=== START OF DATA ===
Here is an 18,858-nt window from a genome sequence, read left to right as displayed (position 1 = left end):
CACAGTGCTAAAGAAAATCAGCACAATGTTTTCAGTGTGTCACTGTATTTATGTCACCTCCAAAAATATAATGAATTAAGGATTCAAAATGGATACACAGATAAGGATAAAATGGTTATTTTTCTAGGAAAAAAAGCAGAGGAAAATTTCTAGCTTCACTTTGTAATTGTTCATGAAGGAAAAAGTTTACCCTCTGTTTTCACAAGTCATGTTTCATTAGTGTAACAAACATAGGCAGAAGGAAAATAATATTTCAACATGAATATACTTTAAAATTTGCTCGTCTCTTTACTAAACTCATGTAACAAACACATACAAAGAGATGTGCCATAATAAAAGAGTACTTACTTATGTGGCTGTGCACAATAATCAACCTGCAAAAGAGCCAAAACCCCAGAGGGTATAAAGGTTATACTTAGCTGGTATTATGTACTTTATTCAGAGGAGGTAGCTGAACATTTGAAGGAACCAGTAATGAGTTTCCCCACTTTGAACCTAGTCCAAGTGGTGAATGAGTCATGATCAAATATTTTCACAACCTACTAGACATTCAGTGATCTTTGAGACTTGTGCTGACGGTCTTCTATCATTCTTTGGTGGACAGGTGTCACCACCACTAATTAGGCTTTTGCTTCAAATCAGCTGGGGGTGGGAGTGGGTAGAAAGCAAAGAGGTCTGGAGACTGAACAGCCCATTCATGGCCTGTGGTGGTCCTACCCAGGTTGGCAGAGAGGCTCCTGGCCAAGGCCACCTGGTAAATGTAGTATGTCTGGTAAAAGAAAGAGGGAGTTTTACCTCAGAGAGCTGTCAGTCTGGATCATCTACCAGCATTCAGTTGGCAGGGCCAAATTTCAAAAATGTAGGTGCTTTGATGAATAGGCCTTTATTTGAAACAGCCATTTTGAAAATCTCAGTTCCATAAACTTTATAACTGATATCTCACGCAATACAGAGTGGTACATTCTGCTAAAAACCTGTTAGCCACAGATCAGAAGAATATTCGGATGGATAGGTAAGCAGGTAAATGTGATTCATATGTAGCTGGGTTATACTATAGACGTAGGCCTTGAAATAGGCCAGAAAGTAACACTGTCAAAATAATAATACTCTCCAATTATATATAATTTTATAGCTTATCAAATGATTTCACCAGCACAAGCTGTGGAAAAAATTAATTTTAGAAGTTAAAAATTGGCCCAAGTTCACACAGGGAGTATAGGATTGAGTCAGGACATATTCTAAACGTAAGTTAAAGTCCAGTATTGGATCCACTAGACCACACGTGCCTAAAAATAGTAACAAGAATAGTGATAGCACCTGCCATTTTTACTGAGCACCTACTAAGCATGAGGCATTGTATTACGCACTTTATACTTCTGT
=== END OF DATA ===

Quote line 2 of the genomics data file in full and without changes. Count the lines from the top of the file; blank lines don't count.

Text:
CACAGTGCTAAAGAAAATCAGCACAATGTTTTCAGTGTGTCACTGTATTTATGTCACCTCCAAAAATATAATGAATTAAGGATTCAAAATGGATACACAGATAAGGATAAAATGGTTATTTTTCTAGGAAAAAAAGCAGAGGAAAATTTCTAGCTTCACTTTGTAATTGTTCATGAAGGAAAAAGTTTACCCTCTGTTTTCACAAGTCATGTTTCATTAGTGTAACAAACATAGGCAGAAGGAAAATAATATTTCAACATGAATATACTTTAAAATTTGCTCGTCTCTTTACTAAACTCATGTAACAAACACATACAAAGAGATGTGCCATAATAAAAGAGTACTTACTTATGTGGCTGTGCACAATAATCAACCTGCAAAAGAGCCAAAACCCCAGAGGGTATAAAGGTTATACTTAGCTGGTATTATGTACTTTATTCAGAGGAGGTAGCTGAACATTTGAAGGAACCAGTAATGAGTTTCCCCACTTTGAACCTAGTCCAAGTGGTGAATGAGTCATGATCAAATATTTTCACAACCTACTAGACATTCAGTGATCTTTGAGACTTGTGCTGACGGTCTTCTATCATTCTTTGGTGGACAGGTGTCACCACCACTAATTAGGCTTTTGCTTCAAATCAGCTGGGGGTGGGAGTGGGTAGAAAGCAAAGAGGTCTGGAGACTGAACAGCCCATTCATGGCCTGTGGTGGTCCTACCCAGGTTGGCAGAGAGGCTCCTGGCCAAGGCCACCTGGTAAATGTAGTATGTCTGGTAAAAGAAAGAGGGAGTTTTACCTCAGAGAGCTGTCAGTCTGGATCATCTACCAGCATTCAGTTGGCAGGGCCAAATTTCAAAAATGTAGGTGCTTTGATGAATAGGCCTTTATTTGAAACAGCCATTTTGAAAATCTCAGTTCCATAAACTTTATAACTGATATCTCACGCAATACAGAGTGGTACATTCTGCTAAAAACCTGTTAGCCACAGATCAGAAGAATATTCGGATGGATAGGTAAGCAGGTAAATGTGATTCATATGTAGCTGGGTTATACTATAGACGTAGGCCTTGAAATAGGCCAGAAAGTAACACTGTCAAAATAATAATACTCTCCAATTATATATAATTTTATAGCTTATCAAATGATTTCACCAGCACAAGCTGTGGAAAAAATTAATTTTAGAAGTTAAAAATTGGCCCAAGTTCACACAGGGAGTATAGGATTGAGTCAGGACATATTCTAAACGTAAGTTAAAGTCCAGTATTGGATCCACTAGACCACACGTGCCTAAAAATAGTAACAAGAATAGTGATAGCACCTGCCATTTTTACTGAGCACCTACTAAGCATGAGGCATTGTATTACGCACTTTATACTTCTGT